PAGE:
The company also markets Yorkshire Tea, the third-ranked tea brand in impulse. “When it comes to choosing a core range of hot beverages, black tea with milk is still the nation’s favourite brew. We would always recommend a retailer’s hot beverage selection includes a quality decaf option and a strong, premium black tea. We have been hearing from convenience and independent retailers that there is a desire for premium-quality products that are affordable and easy to use. That is why stocking premium black teas and a good-quality coffee, including roast and ground options, is key for retailers.”

Complementary products
Although the tea category is less valuable than coffee, it does offer other benefits. “Of all the hot beverages, tea buyers are more likely to buy complementary products,” says Peter Dries, director of customer and shopper marketing for Tetley, the number two tea in impulse. “Common basket companions are milk and bread, as well as cakes and pastries for on-the-go purchases and biscuits and cakes to enjoy at home.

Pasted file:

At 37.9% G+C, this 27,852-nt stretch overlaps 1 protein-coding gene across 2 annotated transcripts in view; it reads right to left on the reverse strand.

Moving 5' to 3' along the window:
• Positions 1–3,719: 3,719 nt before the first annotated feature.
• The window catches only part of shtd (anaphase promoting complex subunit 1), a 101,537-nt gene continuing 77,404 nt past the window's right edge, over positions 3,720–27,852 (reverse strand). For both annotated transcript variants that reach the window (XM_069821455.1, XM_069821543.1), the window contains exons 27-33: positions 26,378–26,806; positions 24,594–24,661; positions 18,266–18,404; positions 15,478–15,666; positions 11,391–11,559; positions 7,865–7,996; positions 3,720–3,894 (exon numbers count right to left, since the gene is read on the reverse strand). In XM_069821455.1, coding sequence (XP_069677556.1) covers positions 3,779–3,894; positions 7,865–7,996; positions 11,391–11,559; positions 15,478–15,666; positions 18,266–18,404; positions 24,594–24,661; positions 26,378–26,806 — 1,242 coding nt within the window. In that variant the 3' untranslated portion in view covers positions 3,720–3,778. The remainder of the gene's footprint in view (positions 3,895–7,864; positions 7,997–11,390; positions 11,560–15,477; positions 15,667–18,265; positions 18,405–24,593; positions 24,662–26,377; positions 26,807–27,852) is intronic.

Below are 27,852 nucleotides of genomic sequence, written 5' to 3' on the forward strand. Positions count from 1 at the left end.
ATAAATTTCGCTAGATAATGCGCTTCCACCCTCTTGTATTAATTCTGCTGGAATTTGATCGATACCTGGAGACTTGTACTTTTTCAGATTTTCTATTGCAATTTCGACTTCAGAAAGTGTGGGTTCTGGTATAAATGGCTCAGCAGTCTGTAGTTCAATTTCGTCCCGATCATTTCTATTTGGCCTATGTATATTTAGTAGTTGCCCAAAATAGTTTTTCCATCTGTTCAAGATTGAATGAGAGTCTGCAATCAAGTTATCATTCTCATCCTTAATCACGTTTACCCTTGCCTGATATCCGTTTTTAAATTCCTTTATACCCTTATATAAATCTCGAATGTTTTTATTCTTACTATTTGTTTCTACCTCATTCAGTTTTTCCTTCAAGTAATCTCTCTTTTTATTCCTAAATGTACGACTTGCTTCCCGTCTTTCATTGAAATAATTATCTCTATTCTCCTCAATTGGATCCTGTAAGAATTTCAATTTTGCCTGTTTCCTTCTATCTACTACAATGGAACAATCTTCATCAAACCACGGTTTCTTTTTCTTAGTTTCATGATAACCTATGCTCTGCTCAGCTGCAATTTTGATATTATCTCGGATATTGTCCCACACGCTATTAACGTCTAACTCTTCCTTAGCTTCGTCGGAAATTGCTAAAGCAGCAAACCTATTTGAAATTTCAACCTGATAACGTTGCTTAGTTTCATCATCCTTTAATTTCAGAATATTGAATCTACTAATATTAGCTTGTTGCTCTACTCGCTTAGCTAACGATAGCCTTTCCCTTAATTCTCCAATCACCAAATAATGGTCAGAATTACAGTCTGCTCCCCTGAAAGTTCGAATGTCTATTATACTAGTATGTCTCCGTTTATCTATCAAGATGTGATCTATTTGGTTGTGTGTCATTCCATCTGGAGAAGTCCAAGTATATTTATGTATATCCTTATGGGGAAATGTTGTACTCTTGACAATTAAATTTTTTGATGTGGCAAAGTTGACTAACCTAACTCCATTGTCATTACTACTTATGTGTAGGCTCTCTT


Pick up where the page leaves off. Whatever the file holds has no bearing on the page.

“Retailers need to balance their core offering of everyday black tea with a careful selection of products from the growth areas they feel would most suit their customers and deliver a higher value sale. Impulse stores have the highest concentration of black tea in the mix, where it accounts for 94% of sales. Everyday decaf is an essential stock item, because these buyers won’t choose another option if it is not available.

“Value is a key priority for shoppers when deciding where to shop. It’s in the dominant sectors like everyday black tea that being able to demonstrate the offer of value is important. In smaller grocery stores, price-marked packs (PMPs) have an important role, because they are a good way to demonstrate value and drive rate-of-sale. It’s important to get the mix right and leave room for higher value sales from products that can stand alone without being discounted.”